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ePub Novy Mir: A Case Study in the Politics of Literature 1952-1958 (Cambridge Studies in Russian Literature) download

by Edith Rogovin Frankel

ePub Novy Mir: A Case Study in the Politics of Literature 1952-1958 (Cambridge Studies in Russian Literature) download
Author:
Edith Rogovin Frankel
ISBN13:
978-0521234382
ISBN:
0521234387
Language:
Publisher:
Cambridge University Press (November 30, 1981)
Category:
Subcategory:
Humanities
ePub file:
1641 kb
Fb2 file:
1326 kb
Other formats:
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Rating:
4.2
Votes:
241

22 results in Cambridge Studies in Russian Literature

22 results in Cambridge Studies in Russian Literature. Relevance Title Sorted by Date. This is the first book to provide a synthesising study of Russian writing about the Caucasus during the nineteenth-century age of empire-building.

Goodreads helps you keep track of books you want to read. Start by marking Novy Mir: A Case Study in the Politics of Literature 1952-1958 as Want to Read: Want to Read savin. ant to Read.

Today Novy Mir is considered a leading Russian literary magazine and has a liberal orientation.

Publication, Distribution, et. Cambridge ; New York. Cambridge University Press, (c)1981. Physical Description: xvii, 206 p. : ill. ;, 22 cm. Title: Cambridge studies in Russian literature. General Note: Includes index

Publication, Distribution, et. General Note: Includes index. Bibliography, etc. Note: Bibliography: p. 194-200.

Novy Mir : A Case Study in the Politics of Literature 1952-1958. Cambridge Studies in Russian Literature. Free delivery worldwide. Originally published in 1981, this book is an examination of the politics of literary publishing in the Soviet Union, and in particular during the period after Stalin's death, in the 1950s.

‘Novy mir’: A Case Study in the Politics of Literature, 1952-1958, Cambridge, CUP,1981. Labedz Leopold and Max Hayward (eds). London: Collins and Harvill Press, 1967. Gladilin, Anatoly, The Making and Unmaking ofa Soviet Writer, Ardis, 1979. Golomstok, . Totalitarian Art, Collins Harvill, 1990. Graffy, Julian & Hosking, Geoffrey A. (ed., Culture and Media in the USSR Today, Macmillan, 1989. Groys, Boris, The Total Art of Stalinism, Princeton UP, 1992. Lahusen, T. ( ed. ), Socialist Realism without Shores, 1997. Lakshin, Vladimir, Solzhenitsyn, Tvardovsky and ‘Nory Mir’, MIT Press, 1980.

Authors and Affiliations.

41. Dina R. Spechler, Permitted Dissent in the USSR; ‘Novyi mir’ and the Soviet regime (New York: Praeger, 1982). 43. V. Lakshin, Solzhenitsyn, Tvardovsky and Novy Mir (Cambridge, Massachusetts: MIT Press, 1980) pp. 80–1. Authors and Affiliations.

In the early 1960s, Novy Mir changed its political stance . Cambridge, England: Cambridge University Press, 2009.

In the early 1960s, Novy Mir changed its political stance, leaning to a dissident position. In November 1962 the magazine became famous for publishing Aleksandr Solzhenitsyn's groundbreaking One Day in the Life of Ivan Denisovich, a novella about a prisoner of the Gulag. Today Novy Mir is considered a leading Russian literary magazine and has a liberal orientation. Michael Glenny, Novy Mir. A Selection 1925-1967.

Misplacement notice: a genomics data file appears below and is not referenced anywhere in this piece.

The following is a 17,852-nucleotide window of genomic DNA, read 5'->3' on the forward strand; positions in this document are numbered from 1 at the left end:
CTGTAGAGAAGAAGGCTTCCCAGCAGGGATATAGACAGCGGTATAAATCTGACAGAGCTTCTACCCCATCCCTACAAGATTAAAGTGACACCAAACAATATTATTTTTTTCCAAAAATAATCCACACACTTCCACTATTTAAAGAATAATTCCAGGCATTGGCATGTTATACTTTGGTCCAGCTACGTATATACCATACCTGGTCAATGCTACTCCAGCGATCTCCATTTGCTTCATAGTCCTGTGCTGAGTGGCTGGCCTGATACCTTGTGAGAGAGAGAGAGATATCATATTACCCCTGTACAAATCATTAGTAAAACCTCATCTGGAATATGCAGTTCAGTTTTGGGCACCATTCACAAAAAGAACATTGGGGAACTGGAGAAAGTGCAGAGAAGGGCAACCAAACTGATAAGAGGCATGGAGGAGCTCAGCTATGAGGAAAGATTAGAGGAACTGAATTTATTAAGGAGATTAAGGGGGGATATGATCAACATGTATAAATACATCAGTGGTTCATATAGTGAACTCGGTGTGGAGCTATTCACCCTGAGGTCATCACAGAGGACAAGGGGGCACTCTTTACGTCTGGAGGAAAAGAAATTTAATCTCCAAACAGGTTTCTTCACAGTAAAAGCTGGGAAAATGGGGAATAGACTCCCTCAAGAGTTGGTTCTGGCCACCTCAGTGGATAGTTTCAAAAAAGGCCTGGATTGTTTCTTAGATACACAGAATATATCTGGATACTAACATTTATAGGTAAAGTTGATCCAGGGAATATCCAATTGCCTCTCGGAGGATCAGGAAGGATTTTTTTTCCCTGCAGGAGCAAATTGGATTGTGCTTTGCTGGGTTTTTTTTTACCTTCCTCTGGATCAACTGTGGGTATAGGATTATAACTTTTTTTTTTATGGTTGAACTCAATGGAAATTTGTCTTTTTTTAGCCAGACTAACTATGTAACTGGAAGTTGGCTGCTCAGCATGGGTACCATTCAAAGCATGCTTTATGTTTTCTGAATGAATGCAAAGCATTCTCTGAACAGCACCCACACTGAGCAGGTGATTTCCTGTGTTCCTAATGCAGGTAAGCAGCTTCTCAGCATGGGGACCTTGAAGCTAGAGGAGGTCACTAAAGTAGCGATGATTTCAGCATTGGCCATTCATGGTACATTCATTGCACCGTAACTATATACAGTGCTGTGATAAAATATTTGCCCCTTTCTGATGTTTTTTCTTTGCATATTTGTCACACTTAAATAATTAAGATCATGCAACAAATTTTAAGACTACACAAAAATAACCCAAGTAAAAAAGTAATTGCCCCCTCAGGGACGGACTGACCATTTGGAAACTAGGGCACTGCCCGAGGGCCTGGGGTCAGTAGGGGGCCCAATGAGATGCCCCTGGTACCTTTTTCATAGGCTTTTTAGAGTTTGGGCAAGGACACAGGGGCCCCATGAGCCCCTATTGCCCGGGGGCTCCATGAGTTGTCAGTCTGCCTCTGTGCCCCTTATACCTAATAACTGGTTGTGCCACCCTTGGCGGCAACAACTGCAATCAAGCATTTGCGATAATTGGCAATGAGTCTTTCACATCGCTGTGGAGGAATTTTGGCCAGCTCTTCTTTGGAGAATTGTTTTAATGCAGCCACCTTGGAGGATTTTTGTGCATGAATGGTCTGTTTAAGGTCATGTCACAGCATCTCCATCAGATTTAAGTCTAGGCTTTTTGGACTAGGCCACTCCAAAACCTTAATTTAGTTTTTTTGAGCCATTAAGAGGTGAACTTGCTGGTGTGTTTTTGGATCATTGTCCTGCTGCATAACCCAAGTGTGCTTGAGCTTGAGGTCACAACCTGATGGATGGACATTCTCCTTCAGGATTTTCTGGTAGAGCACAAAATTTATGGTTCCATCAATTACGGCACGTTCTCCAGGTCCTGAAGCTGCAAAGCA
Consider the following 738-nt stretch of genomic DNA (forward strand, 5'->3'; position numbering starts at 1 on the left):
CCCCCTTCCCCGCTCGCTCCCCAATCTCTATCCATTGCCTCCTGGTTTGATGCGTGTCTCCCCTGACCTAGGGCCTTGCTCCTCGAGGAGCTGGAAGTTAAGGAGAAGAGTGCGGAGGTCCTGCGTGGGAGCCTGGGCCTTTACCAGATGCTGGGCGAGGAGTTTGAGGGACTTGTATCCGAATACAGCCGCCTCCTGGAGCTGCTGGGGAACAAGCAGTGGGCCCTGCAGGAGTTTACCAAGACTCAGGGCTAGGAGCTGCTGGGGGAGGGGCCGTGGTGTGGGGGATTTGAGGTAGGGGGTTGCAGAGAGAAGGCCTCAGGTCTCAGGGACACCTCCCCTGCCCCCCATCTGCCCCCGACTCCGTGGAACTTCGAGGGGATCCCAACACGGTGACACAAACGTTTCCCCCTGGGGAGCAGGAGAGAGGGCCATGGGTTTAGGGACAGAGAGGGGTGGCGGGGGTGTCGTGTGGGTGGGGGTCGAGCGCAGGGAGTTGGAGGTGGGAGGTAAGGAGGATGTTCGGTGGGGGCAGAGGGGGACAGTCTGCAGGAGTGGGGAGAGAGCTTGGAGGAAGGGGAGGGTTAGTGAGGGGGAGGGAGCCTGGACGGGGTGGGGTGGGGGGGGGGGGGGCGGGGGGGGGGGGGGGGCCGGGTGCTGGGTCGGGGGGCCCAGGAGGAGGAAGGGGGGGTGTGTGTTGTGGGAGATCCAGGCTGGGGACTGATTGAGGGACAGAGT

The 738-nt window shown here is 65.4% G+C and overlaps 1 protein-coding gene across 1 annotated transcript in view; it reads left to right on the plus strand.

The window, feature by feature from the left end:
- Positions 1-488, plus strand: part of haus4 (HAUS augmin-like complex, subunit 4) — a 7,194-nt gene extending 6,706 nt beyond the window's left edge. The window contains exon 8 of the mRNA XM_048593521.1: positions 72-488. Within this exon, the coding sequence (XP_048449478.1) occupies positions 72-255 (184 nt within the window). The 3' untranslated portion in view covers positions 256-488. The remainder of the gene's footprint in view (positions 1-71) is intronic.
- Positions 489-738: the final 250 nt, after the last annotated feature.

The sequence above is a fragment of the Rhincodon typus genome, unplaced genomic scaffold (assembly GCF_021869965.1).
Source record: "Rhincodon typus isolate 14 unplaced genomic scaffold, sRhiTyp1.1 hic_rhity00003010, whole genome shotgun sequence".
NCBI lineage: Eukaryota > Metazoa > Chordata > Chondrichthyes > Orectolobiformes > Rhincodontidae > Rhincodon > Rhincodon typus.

Novy Mir: A Case Study in the Politics of Literature, 1952–1958. Deelneming van de H. Stoel aan de algemene g van Brussel 1958 (Participation of the Holy See in the Universal and International Exhibition of Brussels 1958)

Novy Mir: A Case Study in the Politics of Literature, 1952–1958. Cambridge: Cambridge University Press, 1981. Frankel, Max. The Times of My Life and My Life with The Times. Stoel aan de algemene g van Brussel 1958 (Participation of the Holy See in the Universal and International Exhibition of Brussels 1958). Brussels: Commissariaat van de Heilige Stoel, 1962.

This chapter examines the support experiences of romantic partners across four different cultural contexts by looking not only at cultural differences based in country of origin, but at individual differences in culturally relevant variables, such as familism, conservatism, and individualism.

Originally published in 1981, this book is an examination of the politics of literary publishing in the Soviet Union, and in particular during the period after Stalin's death, in the 1950s. Dr Frankel focuses on the leading literary journal of the 1950s, Novy Mir, between whose covers so much important literary work first appeared: Pomerantsev's essay on sincerity in literature, Abramov's literary criticism, and Dudintsev's Not By Bread Alone. It was Novy Mir that published Solzhenitsyn's One Day in the Life of Ivan Denisovich in November, 1962. Under the editorship, first of Aleksandr Tvardovsky, then of Konstantin Simonov, the journal was strongly identified with the 'thaw', which, as Dr Drankel shows, had, paradoxically, been antcipated in the literary criticism of the last year of Stalin's life, a year known in other spheres for its repressive character. A detailed study of the journal combined with an analysis of the political and economic issues of the day enables the reader to appreciate the constant interaction of literature and politics in the Soviet Union.